Though all marijuana use remains illegal under the federal Controlled Substances Act, California has adopted laws that allow individuals to possess and use marijuana in the state.
This Employment Law Summary provides a high-level overview of California’s medical and recreational marijuana laws and information about their impact on employers in the state.
California was the first state to legalize medical marijuana. In 1996, the state’s voters approved Proposition 215, now known as the California Compassionate Use Act of 1996, to protect against criminal prosecution for certain medical uses of marijuana.
In 2016, California voters legalized recreational marijuana by approving Proposition 64. This is now known as the California Control, Regulate and Tax Adult Use of Marijuana Act. Under this law, individuals who are age 21 or older may possess, cultivate and use limited amounts of marijuana in the state.
IMPACT ON EMPLOYERS
California’s legalized marijuana laws do not affect an employer’s rights to establish or enforce workplace policies that restrict or prohibit marijuana use by employees. In other words, the state’s marijuana laws generally permit employers to:
- Perform drug testing (without any specified limitations); and
- Take adverse employment actions against an individual solely based on his or her positive test for marijuana, even if the individual is authorized to use marijuana for medical purposes.
The California Supreme Court confirmed this in its 2008 decision in Ross v. Raging Wire Telecommunications. In this case, the court held that an employee who was authorized to use marijuana for medical purposes did not have the right to sue his employer for terminating his employment based on his off-duty medical marijuana use. The court ruled that California’s Fair Employment and Housing Act, under which the employee brought a disability discrimination claim, does not require employers to accommodate an employee’s use of drugs that are illegal under federal law.
As of June 27, 2017, the California Control, Regulate and Tax Adult Use of Marijuana Act (CAUMA) protects individuals who are age 21 or older from state or local prosecution for possessing, cultivating or using limited amounts of marijuana in California. The table below provides additional information about what the CAUMA allows.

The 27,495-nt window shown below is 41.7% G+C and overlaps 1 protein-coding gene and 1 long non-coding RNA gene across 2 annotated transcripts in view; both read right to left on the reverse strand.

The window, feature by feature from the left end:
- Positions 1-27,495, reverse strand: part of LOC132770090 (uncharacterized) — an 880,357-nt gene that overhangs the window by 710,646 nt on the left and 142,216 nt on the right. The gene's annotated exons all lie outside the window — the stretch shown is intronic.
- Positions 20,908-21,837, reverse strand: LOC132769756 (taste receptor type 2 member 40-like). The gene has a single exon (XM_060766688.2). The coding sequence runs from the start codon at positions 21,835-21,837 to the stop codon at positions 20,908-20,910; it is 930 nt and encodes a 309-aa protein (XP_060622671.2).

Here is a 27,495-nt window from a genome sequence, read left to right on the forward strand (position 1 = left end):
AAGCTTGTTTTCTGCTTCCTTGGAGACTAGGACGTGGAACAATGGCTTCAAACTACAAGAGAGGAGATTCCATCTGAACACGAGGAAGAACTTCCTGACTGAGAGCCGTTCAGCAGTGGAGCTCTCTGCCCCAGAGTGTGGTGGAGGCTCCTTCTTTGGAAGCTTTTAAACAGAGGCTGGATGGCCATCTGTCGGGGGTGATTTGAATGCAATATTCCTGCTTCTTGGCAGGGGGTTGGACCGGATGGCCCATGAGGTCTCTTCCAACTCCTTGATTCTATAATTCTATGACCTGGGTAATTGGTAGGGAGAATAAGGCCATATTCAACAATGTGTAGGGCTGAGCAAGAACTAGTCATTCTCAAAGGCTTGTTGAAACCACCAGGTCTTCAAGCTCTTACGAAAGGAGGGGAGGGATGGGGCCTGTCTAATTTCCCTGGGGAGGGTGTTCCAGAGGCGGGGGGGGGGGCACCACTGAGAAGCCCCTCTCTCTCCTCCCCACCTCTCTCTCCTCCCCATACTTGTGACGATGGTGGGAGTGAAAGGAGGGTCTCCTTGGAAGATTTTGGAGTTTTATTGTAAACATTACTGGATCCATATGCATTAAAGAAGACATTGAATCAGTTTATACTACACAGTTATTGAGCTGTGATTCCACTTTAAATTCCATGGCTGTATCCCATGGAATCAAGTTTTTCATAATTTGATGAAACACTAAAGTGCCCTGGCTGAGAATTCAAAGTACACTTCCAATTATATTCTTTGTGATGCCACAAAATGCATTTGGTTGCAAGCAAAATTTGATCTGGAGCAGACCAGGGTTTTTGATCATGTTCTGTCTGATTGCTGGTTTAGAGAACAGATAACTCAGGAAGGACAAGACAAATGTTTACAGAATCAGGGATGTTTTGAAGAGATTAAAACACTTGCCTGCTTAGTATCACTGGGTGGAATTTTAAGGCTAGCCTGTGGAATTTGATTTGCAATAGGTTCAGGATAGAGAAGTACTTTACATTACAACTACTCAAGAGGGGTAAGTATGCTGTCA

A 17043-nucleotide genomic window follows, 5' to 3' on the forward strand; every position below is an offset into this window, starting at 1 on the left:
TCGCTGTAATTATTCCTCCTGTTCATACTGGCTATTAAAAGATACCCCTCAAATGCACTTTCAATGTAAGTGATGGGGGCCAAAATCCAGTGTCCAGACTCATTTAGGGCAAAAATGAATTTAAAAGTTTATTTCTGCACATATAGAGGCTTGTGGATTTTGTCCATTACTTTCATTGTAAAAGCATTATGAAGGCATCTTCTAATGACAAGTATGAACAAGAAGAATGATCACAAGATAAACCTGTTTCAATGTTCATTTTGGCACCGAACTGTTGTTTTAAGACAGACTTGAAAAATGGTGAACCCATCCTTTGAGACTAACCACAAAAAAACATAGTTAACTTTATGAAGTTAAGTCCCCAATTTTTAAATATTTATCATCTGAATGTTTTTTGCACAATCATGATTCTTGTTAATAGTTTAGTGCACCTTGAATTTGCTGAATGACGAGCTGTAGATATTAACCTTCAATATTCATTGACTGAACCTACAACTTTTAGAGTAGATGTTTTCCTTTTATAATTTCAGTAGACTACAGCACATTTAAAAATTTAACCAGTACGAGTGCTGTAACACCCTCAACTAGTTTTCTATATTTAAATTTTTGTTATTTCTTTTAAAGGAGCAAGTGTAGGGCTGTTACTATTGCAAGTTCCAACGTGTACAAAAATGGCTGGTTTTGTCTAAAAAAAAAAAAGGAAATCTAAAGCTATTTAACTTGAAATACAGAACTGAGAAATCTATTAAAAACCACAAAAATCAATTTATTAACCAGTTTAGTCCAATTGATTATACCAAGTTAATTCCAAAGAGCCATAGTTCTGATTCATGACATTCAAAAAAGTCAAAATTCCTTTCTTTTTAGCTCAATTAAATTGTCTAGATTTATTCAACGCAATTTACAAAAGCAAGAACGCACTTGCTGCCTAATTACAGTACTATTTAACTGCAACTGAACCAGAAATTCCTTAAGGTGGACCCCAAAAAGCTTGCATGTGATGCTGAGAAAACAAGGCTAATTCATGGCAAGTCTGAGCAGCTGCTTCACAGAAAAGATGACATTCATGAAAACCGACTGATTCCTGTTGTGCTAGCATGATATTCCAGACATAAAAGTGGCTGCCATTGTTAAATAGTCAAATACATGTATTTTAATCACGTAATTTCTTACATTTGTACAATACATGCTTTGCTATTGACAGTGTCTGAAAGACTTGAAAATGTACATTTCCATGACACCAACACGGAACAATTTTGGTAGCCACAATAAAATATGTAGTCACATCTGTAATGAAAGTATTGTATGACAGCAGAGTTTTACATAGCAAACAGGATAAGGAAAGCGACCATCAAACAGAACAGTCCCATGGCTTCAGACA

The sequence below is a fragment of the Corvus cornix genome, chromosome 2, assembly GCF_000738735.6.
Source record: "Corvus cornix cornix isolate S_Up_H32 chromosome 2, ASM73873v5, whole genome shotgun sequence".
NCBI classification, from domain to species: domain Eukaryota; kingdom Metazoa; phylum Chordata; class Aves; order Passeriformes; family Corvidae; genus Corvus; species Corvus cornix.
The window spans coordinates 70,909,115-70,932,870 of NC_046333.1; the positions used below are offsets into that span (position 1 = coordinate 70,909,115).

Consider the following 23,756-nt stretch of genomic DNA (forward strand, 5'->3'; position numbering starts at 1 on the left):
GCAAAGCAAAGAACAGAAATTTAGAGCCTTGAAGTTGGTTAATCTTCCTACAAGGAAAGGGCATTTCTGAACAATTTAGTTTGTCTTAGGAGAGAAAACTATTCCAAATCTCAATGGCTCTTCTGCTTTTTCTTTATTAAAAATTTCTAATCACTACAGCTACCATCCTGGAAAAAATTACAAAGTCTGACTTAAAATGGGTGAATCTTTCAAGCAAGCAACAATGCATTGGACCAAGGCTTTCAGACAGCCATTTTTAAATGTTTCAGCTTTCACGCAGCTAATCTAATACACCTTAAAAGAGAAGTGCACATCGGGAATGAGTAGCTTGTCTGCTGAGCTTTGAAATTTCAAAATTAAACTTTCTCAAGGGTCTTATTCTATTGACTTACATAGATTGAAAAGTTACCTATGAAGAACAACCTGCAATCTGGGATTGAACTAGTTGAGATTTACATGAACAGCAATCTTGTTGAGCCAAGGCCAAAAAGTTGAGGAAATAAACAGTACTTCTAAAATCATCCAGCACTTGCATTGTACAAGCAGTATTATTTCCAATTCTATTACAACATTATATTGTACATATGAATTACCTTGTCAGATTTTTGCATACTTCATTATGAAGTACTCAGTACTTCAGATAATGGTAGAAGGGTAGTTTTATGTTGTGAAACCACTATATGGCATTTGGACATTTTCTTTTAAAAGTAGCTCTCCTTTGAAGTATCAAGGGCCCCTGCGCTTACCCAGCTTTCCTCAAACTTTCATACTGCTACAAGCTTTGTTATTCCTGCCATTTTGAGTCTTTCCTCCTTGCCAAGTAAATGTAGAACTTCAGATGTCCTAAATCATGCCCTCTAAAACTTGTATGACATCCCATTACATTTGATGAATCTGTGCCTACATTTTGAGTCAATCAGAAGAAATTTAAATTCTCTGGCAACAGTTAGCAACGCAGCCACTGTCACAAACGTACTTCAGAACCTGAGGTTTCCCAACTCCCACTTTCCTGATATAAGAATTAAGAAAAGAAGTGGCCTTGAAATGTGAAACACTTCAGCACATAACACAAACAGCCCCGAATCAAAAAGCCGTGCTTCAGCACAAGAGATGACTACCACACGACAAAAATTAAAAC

IMPACT ON EMPLOYERS
The CAUMA specifies that it does not:
- - Affect employers’ rights to maintain drug and alcohol free workplaces or to have policies that prohibit employees and applicants from using marijuana;
- - Require employers to permit or accommodate the use, consumption, possession, transfer, display, transportation, sale or growth of marijuana in the workplace; or
- - Prevent employers from complying with state or federal law.
OTHER RESTRICTIONS ON RECREATIONAL USE
The CAUMA includes certain time and place restrictions on legalized recreational marijuana use. These are summarized in the table below.
In addition, the CAUMA allows California cities and counties to enact local regulations that restrict where or when recreational marijuana may be used. These regulations may not completely prohibit recreational marijuana use in either of the following:
- - A private residence (such as a house, an apartment unit, a mobile home or other similar dwelling); or
- - Any fully enclosed and secure accessory structure to a private residence (such as a garage or enclosed porch).
However, local regulations may completely prohibit individuals from using recreational marijuana virtually anywhere else within a particular city or county. For example, a city or county may prohibit individuals from using recreational marijuana in their own yards or anywhere else that is not part of an enclosed residential structure.